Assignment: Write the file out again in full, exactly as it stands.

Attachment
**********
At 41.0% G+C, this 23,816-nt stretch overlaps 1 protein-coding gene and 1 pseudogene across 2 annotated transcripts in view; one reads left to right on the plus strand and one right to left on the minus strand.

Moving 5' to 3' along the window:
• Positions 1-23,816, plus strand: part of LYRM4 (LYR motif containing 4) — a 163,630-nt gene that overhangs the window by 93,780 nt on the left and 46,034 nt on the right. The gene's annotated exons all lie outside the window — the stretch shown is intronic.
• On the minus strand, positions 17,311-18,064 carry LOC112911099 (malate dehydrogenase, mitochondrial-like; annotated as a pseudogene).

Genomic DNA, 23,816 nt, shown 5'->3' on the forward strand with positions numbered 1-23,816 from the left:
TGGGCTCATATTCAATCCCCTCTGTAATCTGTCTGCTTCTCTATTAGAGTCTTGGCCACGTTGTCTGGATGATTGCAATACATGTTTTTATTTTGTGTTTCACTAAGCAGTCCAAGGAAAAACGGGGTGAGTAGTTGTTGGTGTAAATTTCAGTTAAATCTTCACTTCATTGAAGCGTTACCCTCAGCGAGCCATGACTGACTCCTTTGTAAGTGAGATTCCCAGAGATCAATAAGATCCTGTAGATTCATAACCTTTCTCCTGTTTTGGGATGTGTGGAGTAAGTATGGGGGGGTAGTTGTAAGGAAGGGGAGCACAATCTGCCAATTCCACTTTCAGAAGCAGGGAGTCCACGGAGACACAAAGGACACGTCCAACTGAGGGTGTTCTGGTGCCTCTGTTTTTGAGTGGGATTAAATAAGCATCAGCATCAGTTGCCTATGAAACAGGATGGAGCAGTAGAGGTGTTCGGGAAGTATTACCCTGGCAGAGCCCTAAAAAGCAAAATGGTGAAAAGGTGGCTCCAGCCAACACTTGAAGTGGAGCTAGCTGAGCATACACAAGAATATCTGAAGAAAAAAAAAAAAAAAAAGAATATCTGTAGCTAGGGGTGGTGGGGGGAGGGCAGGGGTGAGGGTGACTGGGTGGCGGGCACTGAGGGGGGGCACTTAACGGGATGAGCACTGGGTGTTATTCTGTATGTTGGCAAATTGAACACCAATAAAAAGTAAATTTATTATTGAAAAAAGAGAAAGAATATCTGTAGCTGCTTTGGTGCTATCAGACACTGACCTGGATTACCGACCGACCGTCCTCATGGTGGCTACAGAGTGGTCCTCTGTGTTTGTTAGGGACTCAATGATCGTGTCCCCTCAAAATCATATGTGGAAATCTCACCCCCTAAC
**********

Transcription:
At 41.0% G+C, this 23,816-nt stretch overlaps 1 protein-coding gene and 1 pseudogene across 2 annotated transcripts in view; one reads left to right on the plus strand and one right to left on the minus strand.

Moving 5' to 3' along the window:
• Positions 1-23,816, plus strand: part of LYRM4 (LYR motif containing 4) — a 163,630-nt gene that overhangs the window by 93,780 nt on the left and 46,034 nt on the right. The gene's annotated exons all lie outside the window — the stretch shown is intronic.
• On the minus strand, positions 17,311-18,064 carry LOC112911099 (malate dehydrogenase, mitochondrial-like; annotated as a pseudogene).

Genomic DNA, 23,816 nt, shown 5'->3' on the forward strand with positions numbered 1-23,816 from the left:
TGGGCTCATATTCAATCCCCTCTGTAATCTGTCTGCTTCTCTATTAGAGTCTTGGCCACGTTGTCTGGATGATTGCAATACATGTTTTTATTTTGTGTTTCACTAAGCAGTCCAAGGAAAAACGGGGTGAGTAGTTGTTGGTGTAAATTTCAGTTAAATCTTCACTTCATTGAAGCGTTACCCTCAGCGAGCCATGACTGACTCCTTTGTAAGTGAGATTCCCAGAGATCAATAAGATCCTGTAGATTCATAACCTTTCTCCTGTTTTGGGATGTGTGGAGTAAGTATGGGGGGGTAGTTGTAAGGAAGGGGAGCACAATCTGCCAATTCCACTTTCAGAAGCAGGGAGTCCACGGAGACACAAAGGACACGTCCAACTGAGGGTGTTCTGGTGCCTCTGTTTTTGAGTGGGATTAAATAAGCATCAGCATCAGTTGCCTATGAAACAGGATGGAGCAGTAGAGGTGTTCGGGAAGTATTACCCTGGCAGAGCCCTAAAAAGCAAAATGGTGAAAAGGTGGCTCCAGCCAACACTTGAAGTGGAGCTAGCTGAGCATACACAAGAATATCTGAAGAAAAAAAAAAAAAAAAAGAATATCTGTAGCTAGGGGTGGTGGGGGGAGGGCAGGGGTGAGGGTGACTGGGTGGCGGGCACTGAGGGGGGGCACTTAACGGGATGAGCACTGGGTGTTATTCTGTATGTTGGCAAATTGAACACCAATAAAAAGTAAATTTATTATTGAAAAAAGAGAAAGAATATCTGTAGCTGCTTTGGTGCTATCAGACACTGACCTGGATTACCGACCGACCGTCCTCATGGTGGCTACAGAGTGGTCCTCTGTGTTTGTTAGGGACTCAATGATCGTGTCCCCTCAAAATCATATGTGGAAATCTCACCCCCTAAC